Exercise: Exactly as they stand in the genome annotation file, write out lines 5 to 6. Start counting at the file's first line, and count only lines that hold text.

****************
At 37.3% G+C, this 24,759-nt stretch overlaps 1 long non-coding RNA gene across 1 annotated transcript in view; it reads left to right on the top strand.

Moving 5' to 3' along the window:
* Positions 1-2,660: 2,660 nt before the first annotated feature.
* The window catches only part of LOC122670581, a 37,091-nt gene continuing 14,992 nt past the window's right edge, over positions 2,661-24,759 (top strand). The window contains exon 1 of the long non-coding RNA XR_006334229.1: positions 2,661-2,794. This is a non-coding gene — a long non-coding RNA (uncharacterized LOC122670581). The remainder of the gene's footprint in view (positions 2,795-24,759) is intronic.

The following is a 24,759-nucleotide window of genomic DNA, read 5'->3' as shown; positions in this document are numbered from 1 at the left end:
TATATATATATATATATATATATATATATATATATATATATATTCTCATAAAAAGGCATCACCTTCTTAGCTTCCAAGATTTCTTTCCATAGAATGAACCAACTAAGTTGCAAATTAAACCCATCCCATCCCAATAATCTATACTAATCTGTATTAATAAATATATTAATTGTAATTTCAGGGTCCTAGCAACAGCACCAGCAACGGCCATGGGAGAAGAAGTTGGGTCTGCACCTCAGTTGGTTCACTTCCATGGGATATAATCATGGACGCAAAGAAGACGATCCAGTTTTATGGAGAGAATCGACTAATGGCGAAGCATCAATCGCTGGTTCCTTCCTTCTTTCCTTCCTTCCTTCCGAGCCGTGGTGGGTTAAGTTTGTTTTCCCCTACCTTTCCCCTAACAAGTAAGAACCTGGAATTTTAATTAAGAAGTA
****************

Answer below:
The following is a 24,759-nucleotide window of genomic DNA, read 5'->3' as shown; positions in this document are numbered from 1 at the left end:
TATATATATATATATATATATATATATATATATATATATATATTCTCATAAAAAGGCATCACCTTCTTAGCTTCCAAGATTTCTTTCCATAGAATGAACCAACTAAGTTGCAAATTAAACCCATCCCATCCCAATAATCTATACTAATCTGTATTAATAAATATATTAATTGTAATTTCAGGGTCCTAGCAACAGCACCAGCAACGGCCATGGGAGAAGAAGTTGGGTCTGCACCTCAGTTGGTTCACTTCCATGGGATATAATCATGGACGCAAAGAAGACGATCCAGTTTTATGGAGAGAATCGACTAATGGCGAAGCATCAATCGCTGGTTCCTTCCTTCTTTCCTTCCTTCCTTCCGAGCCGTGGTGGGTTAAGTTTGTTTTCCCCTACCTTTCCCCTAACAAGTAAGAACCTGGAATTTTAATTAAGAAGTA